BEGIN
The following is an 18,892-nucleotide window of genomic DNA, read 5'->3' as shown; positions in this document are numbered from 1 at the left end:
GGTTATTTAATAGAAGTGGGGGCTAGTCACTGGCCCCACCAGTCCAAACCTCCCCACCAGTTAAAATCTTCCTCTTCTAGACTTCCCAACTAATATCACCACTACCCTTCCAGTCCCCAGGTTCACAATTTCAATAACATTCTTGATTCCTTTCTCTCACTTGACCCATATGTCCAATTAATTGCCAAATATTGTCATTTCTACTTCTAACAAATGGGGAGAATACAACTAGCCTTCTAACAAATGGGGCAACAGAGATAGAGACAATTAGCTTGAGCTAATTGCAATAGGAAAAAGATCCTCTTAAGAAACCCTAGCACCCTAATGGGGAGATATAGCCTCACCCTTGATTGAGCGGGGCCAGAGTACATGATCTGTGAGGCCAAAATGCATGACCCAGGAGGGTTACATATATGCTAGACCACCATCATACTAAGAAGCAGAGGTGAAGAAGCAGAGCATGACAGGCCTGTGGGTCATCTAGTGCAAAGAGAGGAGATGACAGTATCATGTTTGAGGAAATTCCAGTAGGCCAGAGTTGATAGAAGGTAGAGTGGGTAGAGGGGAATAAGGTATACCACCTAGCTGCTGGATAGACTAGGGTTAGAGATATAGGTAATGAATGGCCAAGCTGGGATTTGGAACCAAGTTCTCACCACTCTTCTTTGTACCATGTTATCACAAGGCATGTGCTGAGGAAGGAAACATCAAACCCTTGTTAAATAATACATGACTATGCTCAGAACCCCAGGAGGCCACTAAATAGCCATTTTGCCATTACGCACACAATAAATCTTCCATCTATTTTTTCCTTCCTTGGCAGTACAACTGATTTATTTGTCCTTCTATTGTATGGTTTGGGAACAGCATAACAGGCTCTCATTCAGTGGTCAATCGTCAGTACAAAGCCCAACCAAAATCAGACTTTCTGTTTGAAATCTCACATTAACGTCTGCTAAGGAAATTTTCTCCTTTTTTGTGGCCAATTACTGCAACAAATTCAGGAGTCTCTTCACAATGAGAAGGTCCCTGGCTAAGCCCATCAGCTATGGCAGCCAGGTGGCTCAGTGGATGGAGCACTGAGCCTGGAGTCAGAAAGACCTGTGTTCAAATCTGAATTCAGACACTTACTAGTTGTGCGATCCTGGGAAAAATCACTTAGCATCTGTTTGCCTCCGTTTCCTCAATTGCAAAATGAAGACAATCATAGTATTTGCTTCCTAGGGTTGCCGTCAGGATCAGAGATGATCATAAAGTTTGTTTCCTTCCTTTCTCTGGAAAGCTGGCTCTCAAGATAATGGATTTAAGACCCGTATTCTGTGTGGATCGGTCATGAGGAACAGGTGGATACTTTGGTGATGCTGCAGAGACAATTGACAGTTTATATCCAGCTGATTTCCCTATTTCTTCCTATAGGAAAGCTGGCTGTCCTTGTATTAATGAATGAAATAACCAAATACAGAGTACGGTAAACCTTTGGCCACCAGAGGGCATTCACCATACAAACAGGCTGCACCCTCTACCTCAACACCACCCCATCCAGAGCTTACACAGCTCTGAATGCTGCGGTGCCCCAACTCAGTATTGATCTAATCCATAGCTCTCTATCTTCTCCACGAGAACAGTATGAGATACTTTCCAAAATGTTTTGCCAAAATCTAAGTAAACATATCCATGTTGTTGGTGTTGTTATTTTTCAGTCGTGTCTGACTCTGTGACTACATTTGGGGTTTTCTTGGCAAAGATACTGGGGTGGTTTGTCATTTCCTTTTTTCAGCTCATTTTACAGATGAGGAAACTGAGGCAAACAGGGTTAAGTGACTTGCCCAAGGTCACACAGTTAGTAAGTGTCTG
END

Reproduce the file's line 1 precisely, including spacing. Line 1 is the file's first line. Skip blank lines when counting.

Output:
The following is an 18,892-nucleotide window of genomic DNA, read 5'->3' as shown; positions in this document are numbered from 1 at the left end: